“… fosters the inclination” – I had to sit for a minute to come up with that one because I would have otherwise just said “persuade.” We can use the same word, but it can mean different things: the distinction I made about persuasion being a sincere offer… a teacher persuades, i.e. presents a sincere offer, each day, each class, each lesson. Then over time, as this happens again and again, that teacher persuades, i.e. fosters an inclination, in the student, which essentially becomes the essence of their ongoing relationship. Of course, two-way traffic is heading the other direction, too, as students foster inclinations in their teachers – there’s a post for another day because this one’s about teaching-as-persuasion.

In another classroom on another day, some teacher may have reason to teach less persuasively, not by sincere offer but by direct imperative, or whatever. Let this be since who’s so high-minded as to think they’ve figured things out for people in another classroom, and who’s so adamant as to levy their judgment upon the rest? Where’s your badge, traffic cop?

Giving the green-light, or the benediction?
Image Credit: wpclipart

And hey, I readily accede to ‘time and place’ – we all have our judgment. But as compared to telling and ordering and explaining and demanding, I’ve generally taken to communicating persuasively in my teaching because I’ve found, long-term, it helps to establish and maintain trust.

Alright then, communicating persuasively… what exactly is that? Well, for instance, I try to speak conscientiously, using a more precise vocabulary…

  • offer… instead of delivering a lesson, I offer a lesson
  • respond… as compared to answers, I offer and ask for responses
  • address… rather than solve a problem, I address an issue

Yeah, these seem kind of fluffy, but then again I usually keep all this to myself. A few more examples…

  • study rather than learn
  • meaningful as compared to effective
  • a quest instead of a journey
  • “I wonder” instead of “I think

If it all seems contrived and pretty pedantic – yes, well, it is definitely contrived. Over many years of life and teaching, I’ve begun to appreciate how the language we use not only reflects our thoughts but renovates them. If it follows from this that growth takes time and patience, then so must teaching take its time and be patient. Because sure, a word used once, today, will hardly make a difference beyond alienating yourself as a punctilious twit. But how about once today, this moment in time, every time? On the road to becoming who we are, how becoming is a prolonged conscientious use of language?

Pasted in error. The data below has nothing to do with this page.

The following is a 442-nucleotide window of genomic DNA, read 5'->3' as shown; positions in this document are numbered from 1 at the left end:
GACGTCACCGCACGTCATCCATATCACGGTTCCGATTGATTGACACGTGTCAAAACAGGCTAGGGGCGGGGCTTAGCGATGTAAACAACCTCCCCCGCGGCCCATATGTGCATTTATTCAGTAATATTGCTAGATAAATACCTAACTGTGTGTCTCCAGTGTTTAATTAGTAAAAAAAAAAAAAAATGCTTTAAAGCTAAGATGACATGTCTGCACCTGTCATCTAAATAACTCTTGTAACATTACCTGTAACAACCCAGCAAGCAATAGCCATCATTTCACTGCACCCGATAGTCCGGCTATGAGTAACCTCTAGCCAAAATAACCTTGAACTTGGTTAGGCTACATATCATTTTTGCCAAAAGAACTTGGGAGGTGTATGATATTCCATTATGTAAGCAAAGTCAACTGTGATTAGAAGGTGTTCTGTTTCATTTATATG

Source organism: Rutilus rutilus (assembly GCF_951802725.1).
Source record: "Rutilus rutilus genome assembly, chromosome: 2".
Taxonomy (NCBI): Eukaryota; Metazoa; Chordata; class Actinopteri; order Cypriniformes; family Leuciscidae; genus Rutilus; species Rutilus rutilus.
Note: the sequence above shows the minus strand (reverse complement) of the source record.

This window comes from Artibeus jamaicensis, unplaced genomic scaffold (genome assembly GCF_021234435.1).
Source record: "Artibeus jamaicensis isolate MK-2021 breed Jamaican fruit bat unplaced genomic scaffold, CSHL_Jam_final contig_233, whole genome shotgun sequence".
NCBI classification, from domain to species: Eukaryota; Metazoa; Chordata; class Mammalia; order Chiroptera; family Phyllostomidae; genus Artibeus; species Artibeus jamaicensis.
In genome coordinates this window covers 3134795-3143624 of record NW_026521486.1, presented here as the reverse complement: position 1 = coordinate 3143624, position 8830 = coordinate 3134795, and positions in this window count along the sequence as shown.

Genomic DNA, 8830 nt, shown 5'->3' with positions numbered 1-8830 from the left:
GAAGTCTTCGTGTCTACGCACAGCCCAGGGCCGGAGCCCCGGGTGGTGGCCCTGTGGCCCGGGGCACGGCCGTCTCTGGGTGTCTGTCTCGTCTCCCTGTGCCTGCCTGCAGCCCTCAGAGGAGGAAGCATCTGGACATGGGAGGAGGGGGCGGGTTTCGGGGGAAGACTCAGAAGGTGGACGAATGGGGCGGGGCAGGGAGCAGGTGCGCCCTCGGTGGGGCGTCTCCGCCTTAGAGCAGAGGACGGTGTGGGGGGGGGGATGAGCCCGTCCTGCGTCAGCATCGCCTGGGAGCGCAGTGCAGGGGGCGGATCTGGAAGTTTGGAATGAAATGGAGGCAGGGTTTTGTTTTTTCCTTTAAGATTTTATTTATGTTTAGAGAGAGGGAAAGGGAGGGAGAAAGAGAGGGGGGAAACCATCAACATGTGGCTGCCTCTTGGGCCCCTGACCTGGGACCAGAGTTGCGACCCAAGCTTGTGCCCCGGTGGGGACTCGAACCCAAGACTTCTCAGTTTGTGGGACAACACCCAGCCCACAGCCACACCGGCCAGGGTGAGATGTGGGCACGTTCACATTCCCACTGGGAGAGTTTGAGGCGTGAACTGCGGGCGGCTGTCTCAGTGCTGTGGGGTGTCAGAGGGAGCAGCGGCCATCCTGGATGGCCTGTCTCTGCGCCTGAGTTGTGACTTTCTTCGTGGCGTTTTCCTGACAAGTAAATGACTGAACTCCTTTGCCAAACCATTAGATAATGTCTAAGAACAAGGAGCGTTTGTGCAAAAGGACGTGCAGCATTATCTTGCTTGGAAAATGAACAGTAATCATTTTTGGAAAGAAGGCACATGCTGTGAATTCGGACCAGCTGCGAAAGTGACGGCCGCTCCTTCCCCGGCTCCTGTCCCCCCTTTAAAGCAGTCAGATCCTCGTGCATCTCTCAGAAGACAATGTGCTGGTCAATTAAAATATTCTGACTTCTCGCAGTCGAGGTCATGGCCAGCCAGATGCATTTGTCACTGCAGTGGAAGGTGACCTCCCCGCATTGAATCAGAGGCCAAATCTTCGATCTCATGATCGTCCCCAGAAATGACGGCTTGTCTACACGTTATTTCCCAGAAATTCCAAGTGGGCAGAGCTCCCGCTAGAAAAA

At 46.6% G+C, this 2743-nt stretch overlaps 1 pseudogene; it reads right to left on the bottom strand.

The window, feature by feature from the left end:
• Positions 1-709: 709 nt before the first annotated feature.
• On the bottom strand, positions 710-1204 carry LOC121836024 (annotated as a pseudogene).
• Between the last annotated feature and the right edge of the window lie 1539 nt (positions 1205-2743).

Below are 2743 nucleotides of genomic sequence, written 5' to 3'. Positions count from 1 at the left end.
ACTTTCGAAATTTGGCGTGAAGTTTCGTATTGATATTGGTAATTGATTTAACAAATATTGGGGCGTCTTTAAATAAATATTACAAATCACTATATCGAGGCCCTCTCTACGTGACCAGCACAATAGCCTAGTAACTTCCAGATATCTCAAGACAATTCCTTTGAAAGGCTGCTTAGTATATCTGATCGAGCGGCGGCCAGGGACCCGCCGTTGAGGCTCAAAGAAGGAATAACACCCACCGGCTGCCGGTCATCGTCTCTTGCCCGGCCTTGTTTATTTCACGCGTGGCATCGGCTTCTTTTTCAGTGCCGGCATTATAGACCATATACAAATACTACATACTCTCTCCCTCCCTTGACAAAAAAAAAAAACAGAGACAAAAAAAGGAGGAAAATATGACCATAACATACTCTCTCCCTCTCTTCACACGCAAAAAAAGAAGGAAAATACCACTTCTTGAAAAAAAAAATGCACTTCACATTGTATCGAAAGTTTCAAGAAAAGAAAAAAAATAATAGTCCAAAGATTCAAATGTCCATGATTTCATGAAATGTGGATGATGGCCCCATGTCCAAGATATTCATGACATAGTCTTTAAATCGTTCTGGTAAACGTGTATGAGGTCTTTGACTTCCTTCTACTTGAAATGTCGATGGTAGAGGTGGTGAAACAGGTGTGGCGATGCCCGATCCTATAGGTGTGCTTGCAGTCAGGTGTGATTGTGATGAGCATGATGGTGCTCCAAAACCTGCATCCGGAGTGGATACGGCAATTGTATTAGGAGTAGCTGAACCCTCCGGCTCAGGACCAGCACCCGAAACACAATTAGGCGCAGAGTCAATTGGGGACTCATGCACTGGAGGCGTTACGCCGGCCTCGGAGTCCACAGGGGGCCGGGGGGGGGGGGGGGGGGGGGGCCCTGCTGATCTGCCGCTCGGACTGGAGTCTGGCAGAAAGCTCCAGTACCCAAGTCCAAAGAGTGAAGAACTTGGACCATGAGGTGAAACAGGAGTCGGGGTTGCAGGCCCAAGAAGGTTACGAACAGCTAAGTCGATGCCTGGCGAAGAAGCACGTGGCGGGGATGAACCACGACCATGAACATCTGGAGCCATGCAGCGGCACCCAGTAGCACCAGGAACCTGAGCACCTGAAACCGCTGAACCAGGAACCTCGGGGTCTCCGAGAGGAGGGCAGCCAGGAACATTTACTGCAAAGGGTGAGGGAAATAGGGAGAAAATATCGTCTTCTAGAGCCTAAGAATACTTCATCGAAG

…process… [product] …process…
…time… [careful usage] …patience
becoming… who we are …becoming

Is it ever too late to start? That might better be stated, “It’s never too late to try” because it follows that “it’s never too late to change.”

– sorry, I know, this was about teaching-as-persuasion. Didn’t mean to get existential. Don’t get me wrong, I like learning and applying philosophy to my teaching. But when I’m busy in a classroom, with all those students renovating themselves, I’m in the driver’s seat, and my own tool belt is in the backseat, and I think reaching back for it is probably distracted driving… well, it’s hardly perfect trying to map out mixed metaphors with a word processor.

One last thing… I try to phrase things positively – so, for example, rather than “Don’t do this,” which is negative, I’d say, “Avoid doing this.” Again, it seems pedantic to a fault, but strictly solely for me, it amounts to discipline, practising and setting a frame-of-mind, and I don’t usually make a show of it.

Or actually, I have made a show of it, but in a context, ‘time and place’, because yes, I agree… it’s just so much tedious pedantry when asked of others. But it’s not like I’m out correcting people everywhere I go… no, that I reserved for students, on the basis of (a) trust and (b) See (a). I even warned them each September that I was setting out to brainwash them, but benevolently, and fairly, too, since here I was letting them know in advance. Plus, by encouraging them to agree or disagree, come what may, we’d both at least have something new to think about. Dare I say a few may actually have come to understand the point by June although, to what extent or meaning, I can only leave with them to decide.

The same goes for this here… I encourage each and every one to take it or leave it as you have and as you will. If teaching is about persuasion, then that’s about trust, and we’re probably right to understand education – that is, teaching plus learning – as a collaboration: as you do your part and not mine, the same goes for me, and then let’s see where that gets us.

Click here to read Common Ground